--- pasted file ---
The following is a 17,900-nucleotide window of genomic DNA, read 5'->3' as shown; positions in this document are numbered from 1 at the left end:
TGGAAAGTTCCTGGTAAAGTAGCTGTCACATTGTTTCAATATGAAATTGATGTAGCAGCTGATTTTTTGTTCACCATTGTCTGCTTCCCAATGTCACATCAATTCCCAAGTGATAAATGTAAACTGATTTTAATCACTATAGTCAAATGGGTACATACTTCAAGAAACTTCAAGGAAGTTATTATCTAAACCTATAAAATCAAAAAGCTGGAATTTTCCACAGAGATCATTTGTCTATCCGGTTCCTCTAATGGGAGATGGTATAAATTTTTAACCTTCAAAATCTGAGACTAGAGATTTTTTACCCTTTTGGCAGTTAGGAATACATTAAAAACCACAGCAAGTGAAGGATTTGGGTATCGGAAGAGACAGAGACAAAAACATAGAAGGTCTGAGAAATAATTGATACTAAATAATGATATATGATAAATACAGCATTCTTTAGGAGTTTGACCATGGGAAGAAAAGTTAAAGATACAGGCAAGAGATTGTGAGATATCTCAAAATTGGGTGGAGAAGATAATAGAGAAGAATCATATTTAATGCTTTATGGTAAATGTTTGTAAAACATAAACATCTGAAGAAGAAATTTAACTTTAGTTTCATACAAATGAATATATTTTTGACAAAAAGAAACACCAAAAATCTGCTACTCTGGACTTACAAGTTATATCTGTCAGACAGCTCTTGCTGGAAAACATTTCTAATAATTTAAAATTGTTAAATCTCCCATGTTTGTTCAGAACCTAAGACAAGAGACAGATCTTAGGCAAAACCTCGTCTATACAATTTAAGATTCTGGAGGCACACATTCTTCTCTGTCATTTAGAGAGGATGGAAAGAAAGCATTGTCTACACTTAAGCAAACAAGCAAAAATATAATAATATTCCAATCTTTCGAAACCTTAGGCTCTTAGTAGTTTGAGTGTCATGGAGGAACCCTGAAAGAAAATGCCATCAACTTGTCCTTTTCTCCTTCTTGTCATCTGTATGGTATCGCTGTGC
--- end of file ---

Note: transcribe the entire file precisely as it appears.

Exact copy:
The following is a 17,900-nucleotide window of genomic DNA, read 5'->3' as shown; positions in this document are numbered from 1 at the left end:
TGGAAAGTTCCTGGTAAAGTAGCTGTCACATTGTTTCAATATGAAATTGATGTAGCAGCTGATTTTTTGTTCACCATTGTCTGCTTCCCAATGTCACATCAATTCCCAAGTGATAAATGTAAACTGATTTTAATCACTATAGTCAAATGGGTACATACTTCAAGAAACTTCAAGGAAGTTATTATCTAAACCTATAAAATCAAAAAGCTGGAATTTTCCACAGAGATCATTTGTCTATCCGGTTCCTCTAATGGGAGATGGTATAAATTTTTAACCTTCAAAATCTGAGACTAGAGATTTTTTACCCTTTTGGCAGTTAGGAATACATTAAAAACCACAGCAAGTGAAGGATTTGGGTATCGGAAGAGACAGAGACAAAAACATAGAAGGTCTGAGAAATAATTGATACTAAATAATGATATATGATAAATACAGCATTCTTTAGGAGTTTGACCATGGGAAGAAAAGTTAAAGATACAGGCAAGAGATTGTGAGATATCTCAAAATTGGGTGGAGAAGATAATAGAGAAGAATCATATTTAATGCTTTATGGTAAATGTTTGTAAAACATAAACATCTGAAGAAGAAATTTAACTTTAGTTTCATACAAATGAATATATTTTTGACAAAAAGAAACACCAAAAATCTGCTACTCTGGACTTACAAGTTATATCTGTCAGACAGCTCTTGCTGGAAAACATTTCTAATAATTTAAAATTGTTAAATCTCCCATGTTTGTTCAGAACCTAAGACAAGAGACAGATCTTAGGCAAAACCTCGTCTATACAATTTAAGATTCTGGAGGCACACATTCTTCTCTGTCATTTAGAGAGGATGGAAAGAAAGCATTGTCTACACTTAAGCAAACAAGCAAAAATATAATAATATTCCAATCTTTCGAAACCTTAGGCTCTTAGTAGTTTGAGTGTCATGGAGGAACCCTGAAAGAAAATGCCATCAACTTGTCCTTTTCTCCTTCTTGTCATCTGTATGGTATCGCTGTGC